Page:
Counseling and Psychological Services (CAPS) will start offering evening hours on a limited basis.
CAPS Director Ronald Albucher said the addition of open hours is due to a request from Rebecca Smith-Coggins, associate dean for Medical Student Life Advising, and aims to accommodate medical students, whose class schedules conflict with CAPS’s regular business hours.
According to Nikita Desai’15, president of Stanford Peace of Mind (SPoM), the increase in CAPS hours is a “positive development” for all students, not just those in the medical field.
“From what I hear there is plenty of demand for CAPS services, and there’s usually always a shortage of appointments available for students,” she said.
The new evening time slots will be open to the entire Stanford community Monday through Thursday.
CAPS has seen several other changes in its offerings during the past few years, including an increase in staff in response to a growing number of student visits. This year, CAPS has added a new psychiatrist who will work three days a week.
Last year, CAPS saw about 14.5 percent of the undergraduate and graduate populations, according to Albucher.
“That is the highest it has ever been,” Albucher said. “I think that the biggest reason is more and more people are comfortable accessing the service.”
According to Albucher, the increase in visits may be attributed to students becoming better educated on the resources that CAPS offers.
Albucher also said that over the years, lectures given on campus by professionals might have helped students recognize early signs of mental issues and motivated them to seek help sooner.
CAPS also aims to increase the number of international students who use the services offered this year, as it is a demographic that Albucher said is typically underrepresented at CAPS, although this number has also been on the rise.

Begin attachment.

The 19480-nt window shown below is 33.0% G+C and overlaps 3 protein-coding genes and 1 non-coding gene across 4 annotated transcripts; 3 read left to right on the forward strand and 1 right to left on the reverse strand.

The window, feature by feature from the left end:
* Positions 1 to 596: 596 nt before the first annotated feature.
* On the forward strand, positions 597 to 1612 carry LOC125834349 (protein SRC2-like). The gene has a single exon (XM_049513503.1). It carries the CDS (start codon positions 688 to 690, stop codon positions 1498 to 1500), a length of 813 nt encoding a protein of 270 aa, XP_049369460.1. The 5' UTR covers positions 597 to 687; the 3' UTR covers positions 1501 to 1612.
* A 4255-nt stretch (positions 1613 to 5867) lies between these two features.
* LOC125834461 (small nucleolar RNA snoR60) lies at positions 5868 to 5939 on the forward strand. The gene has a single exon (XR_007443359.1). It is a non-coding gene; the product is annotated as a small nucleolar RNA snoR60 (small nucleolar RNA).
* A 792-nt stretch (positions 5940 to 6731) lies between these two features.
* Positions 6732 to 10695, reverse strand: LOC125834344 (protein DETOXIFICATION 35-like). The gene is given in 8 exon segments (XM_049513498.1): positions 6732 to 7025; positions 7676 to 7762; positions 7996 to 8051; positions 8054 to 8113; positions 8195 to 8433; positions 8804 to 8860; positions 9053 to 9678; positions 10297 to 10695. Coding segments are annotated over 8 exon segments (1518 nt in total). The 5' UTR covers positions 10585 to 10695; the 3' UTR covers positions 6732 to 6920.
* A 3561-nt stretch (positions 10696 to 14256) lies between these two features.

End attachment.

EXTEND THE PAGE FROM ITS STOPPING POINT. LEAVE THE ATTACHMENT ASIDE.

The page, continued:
“We have seen a gradual increase in the utilization of CAPS services over the last three years, but want to see if we can improve further upon this,” Albucher said.
He said CAPS will meet with the Mental Health and Well-Being Advisory Board and the Graduate Student Council this year to address the issue.
On a broader level, CAPS continues to work towards making students feel more comfortable utilizing its services. Albucher cited CAPS’s various connections with community centers, including El Centro Chicano, as an example of this effort. He said that they are now present in most of the community centers on campus.
“We offer drop-in hours and we even see patients there,” he said. Apart from these community centers, CAPS also has direct connections with the School of Medicine and the School of Engineering.
CAPS will also be assessing student satisfaction after appointments this year, in addition to the phone triage evaluation it performs prior to booking.
“Basically, when a student comes in, they will fill out a survey in the waiting area that will assess their symptoms and satisfaction,” Albucher said. “We will have a way to monitor our service as well as to compare it with other colleges’ counseling centers.”
Contact Ali Gali at aligali ‘at’ stanford.edu.